June 5 (UPI) -- The number of measles cases in the United States surpassed 1,000 Wednesday, a milestone Health and Human Services Secretary Alex Azar called "troubling."
The Centers for Disease Control and Prevention said 1,001 people have been sickened by the contagious disease in 2019. The agency made the announcement two days after its regular weekly outbreak update.
On Monday, the CDC said 981 illnesses had been reported.
"The 1,000th case of a preventable disease like measles is a troubling reminder of how important that work is to the public health of the nation," Azar said of the HHS' efforts to promote safety and vaccinations.
"We cannot say this enough: Vaccines are a safe and highly effective public health tool that can prevent this disease and end the current outbreak," he added.
As of Thursday, 26 states have reported cases to the CDC. Outbreaks, defined as three or more cases, currently center in Rockland County, N.Y.; New York City; Michigan; Butte, Los Angeles and Sacramento counties, Calif.; Georgia; Pennsylvania; Maryland; and Washington.
The occurrences are largely linked to travelers who returned from countries with large measles outbreaks, including Israel, Ukraine and the Philippines. The CDC said the majority of those infected in the United States were unvaccinated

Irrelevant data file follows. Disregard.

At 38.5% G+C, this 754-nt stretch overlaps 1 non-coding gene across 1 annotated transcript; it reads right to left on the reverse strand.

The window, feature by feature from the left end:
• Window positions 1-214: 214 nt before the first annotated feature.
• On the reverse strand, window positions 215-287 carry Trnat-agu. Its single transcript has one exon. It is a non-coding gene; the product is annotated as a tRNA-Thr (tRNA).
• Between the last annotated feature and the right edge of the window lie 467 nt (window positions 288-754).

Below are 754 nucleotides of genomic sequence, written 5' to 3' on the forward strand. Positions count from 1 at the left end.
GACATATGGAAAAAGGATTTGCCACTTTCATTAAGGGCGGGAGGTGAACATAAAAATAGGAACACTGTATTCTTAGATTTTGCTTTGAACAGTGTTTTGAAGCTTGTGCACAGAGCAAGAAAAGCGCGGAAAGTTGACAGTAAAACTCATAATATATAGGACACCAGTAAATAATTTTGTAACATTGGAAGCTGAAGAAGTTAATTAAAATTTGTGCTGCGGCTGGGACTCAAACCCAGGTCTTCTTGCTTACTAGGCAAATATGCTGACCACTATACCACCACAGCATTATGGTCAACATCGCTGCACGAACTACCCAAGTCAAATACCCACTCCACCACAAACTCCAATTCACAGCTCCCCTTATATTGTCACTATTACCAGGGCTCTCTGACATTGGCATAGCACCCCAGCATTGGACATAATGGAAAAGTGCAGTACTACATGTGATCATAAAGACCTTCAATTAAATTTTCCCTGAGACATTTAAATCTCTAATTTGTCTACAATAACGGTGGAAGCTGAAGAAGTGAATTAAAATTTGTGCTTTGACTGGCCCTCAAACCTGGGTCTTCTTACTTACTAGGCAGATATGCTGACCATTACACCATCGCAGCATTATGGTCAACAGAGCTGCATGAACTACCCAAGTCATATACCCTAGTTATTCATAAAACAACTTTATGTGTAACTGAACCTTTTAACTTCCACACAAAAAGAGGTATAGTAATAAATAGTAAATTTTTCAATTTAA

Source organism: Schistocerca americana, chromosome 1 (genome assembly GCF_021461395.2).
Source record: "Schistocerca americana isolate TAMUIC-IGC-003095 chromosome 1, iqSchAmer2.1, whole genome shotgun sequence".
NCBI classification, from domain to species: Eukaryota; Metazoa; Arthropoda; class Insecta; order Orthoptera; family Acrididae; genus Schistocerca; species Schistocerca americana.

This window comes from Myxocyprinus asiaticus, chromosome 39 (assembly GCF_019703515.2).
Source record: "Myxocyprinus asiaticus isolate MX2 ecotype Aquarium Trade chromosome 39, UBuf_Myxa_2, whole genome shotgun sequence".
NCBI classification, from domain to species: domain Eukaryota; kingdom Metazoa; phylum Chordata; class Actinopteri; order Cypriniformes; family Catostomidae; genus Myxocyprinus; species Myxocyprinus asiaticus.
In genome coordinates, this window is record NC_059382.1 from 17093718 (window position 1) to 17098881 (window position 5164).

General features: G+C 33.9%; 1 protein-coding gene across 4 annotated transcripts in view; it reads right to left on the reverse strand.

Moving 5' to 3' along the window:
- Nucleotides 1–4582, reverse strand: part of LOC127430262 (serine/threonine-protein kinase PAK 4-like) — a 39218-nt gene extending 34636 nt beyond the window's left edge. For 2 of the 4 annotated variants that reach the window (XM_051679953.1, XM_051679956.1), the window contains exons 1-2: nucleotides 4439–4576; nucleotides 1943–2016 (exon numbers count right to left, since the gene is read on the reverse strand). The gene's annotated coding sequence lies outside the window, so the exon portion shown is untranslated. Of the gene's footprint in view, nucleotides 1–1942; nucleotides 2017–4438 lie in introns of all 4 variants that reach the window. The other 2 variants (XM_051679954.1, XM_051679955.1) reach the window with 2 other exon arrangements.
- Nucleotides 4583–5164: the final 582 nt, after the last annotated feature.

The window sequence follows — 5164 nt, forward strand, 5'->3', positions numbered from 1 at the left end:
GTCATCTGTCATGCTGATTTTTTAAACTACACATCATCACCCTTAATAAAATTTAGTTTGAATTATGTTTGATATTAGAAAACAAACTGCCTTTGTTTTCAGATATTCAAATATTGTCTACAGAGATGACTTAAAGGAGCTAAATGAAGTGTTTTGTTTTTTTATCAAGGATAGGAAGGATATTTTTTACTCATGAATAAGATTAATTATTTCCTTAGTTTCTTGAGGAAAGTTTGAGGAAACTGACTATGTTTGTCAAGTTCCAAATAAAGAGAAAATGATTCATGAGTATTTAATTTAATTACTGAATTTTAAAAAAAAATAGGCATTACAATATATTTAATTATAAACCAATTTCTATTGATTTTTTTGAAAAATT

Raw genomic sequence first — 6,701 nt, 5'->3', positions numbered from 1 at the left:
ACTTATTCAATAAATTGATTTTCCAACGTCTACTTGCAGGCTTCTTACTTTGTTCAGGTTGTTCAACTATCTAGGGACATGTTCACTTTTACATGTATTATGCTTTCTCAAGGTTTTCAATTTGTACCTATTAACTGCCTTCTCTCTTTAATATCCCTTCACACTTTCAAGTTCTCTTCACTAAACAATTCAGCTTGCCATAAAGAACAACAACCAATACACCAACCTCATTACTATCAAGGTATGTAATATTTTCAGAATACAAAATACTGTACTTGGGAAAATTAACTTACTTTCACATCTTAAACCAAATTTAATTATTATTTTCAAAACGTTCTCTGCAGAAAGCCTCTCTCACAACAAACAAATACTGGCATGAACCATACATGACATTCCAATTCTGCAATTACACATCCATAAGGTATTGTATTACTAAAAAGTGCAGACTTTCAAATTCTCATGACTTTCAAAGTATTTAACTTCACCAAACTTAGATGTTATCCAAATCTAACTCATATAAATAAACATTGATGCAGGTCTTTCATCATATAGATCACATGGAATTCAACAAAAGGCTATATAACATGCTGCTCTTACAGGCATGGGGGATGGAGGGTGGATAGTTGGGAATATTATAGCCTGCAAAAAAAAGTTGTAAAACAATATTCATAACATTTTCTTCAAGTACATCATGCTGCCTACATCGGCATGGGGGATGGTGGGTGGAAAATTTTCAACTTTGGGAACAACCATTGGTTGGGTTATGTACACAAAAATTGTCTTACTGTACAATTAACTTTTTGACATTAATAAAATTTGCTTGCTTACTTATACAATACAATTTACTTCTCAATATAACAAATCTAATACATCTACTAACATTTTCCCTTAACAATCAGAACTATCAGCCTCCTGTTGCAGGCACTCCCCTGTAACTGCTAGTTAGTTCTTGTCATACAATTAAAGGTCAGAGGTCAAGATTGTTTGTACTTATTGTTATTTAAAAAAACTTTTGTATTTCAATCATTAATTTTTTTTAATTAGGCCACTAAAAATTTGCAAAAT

The agency said the virus can spread when people within a community remain unvaccinated, and when people arrive in the United States after contracting the virus abroad.
Measles spread among unvaccinated people in Orthodox Jewish communities in New York State, New York City, and New Jersey after travelers returned from Israel with the virus. As a result, New York City has ordered mandatory vaccinations, and religious leaders have urged their followers to get vaccinated.
The symptoms of measles usually appear between seven and 14 days after infection. The signs include high fever, couch, runny nose, rash, and red, watery eyes.
Ed Adamczyk contributed to this report.